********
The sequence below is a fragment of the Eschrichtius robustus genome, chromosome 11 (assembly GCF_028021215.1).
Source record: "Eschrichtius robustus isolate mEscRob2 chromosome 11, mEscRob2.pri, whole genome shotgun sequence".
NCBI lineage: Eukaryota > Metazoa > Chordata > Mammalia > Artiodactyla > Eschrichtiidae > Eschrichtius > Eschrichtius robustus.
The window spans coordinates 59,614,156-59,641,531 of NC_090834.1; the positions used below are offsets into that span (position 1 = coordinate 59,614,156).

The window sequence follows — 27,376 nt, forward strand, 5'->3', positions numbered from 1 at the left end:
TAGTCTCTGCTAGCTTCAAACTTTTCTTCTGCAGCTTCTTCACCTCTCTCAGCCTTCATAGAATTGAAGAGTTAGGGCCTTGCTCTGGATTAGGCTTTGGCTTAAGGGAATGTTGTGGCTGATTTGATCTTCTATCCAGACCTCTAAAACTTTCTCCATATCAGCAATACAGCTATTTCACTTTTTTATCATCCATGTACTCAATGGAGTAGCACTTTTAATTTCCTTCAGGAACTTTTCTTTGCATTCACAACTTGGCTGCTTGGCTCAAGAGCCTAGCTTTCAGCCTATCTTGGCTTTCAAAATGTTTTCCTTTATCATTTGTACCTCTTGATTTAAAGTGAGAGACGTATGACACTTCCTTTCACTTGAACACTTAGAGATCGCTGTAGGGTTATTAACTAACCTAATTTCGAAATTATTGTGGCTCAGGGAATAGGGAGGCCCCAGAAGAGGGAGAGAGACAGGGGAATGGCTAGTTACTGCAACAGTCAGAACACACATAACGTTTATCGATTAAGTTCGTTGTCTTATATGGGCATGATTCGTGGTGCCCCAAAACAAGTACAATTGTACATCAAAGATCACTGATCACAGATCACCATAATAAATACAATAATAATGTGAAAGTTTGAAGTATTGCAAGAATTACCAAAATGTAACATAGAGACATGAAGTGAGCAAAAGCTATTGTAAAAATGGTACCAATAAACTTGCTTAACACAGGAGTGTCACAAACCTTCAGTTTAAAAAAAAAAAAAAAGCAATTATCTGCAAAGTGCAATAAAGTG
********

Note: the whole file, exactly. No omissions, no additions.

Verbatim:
The sequence below is a fragment of the Eschrichtius robustus genome, chromosome 11 (assembly GCF_028021215.1).
Source record: "Eschrichtius robustus isolate mEscRob2 chromosome 11, mEscRob2.pri, whole genome shotgun sequence".
NCBI lineage: Eukaryota > Metazoa > Chordata > Mammalia > Artiodactyla > Eschrichtiidae > Eschrichtius > Eschrichtius robustus.
The window spans coordinates 59,614,156-59,641,531 of NC_090834.1; the positions used below are offsets into that span (position 1 = coordinate 59,614,156).

The window sequence follows — 27,376 nt, forward strand, 5'->3', positions numbered from 1 at the left end:
TAGTCTCTGCTAGCTTCAAACTTTTCTTCTGCAGCTTCTTCACCTCTCTCAGCCTTCATAGAATTGAAGAGTTAGGGCCTTGCTCTGGATTAGGCTTTGGCTTAAGGGAATGTTGTGGCTGATTTGATCTTCTATCCAGACCTCTAAAACTTTCTCCATATCAGCAATACAGCTATTTCACTTTTTTATCATCCATGTACTCAATGGAGTAGCACTTTTAATTTCCTTCAGGAACTTTTCTTTGCATTCACAACTTGGCTGCTTGGCTCAAGAGCCTAGCTTTCAGCCTATCTTGGCTTTCAAAATGTTTTCCTTTATCATTTGTACCTCTTGATTTAAAGTGAGAGACGTATGACACTTCCTTTCACTTGAACACTTAGAGATCGCTGTAGGGTTATTAACTAACCTAATTTCGAAATTATTGTGGCTCAGGGAATAGGGAGGCCCCAGAAGAGGGAGAGAGACAGGGGAATGGCTAGTTACTGCAACAGTCAGAACACACATAACGTTTATCGATTAAGTTCGTTGTCTTATATGGGCATGATTCGTGGTGCCCCAAAACAAGTACAATTGTACATCAAAGATCACTGATCACAGATCACCATAATAAATACAATAATAATGTGAAAGTTTGAAGTATTGCAAGAATTACCAAAATGTAACATAGAGACATGAAGTGAGCAAAAGCTATTGTAAAAATGGTACCAATAAACTTGCTTAACACAGGAGTGTCACAAACCTTCAGTTTAAAAAAAAAAAAAAAGCAATTATCTGCAAAGTGCAATAAAGTG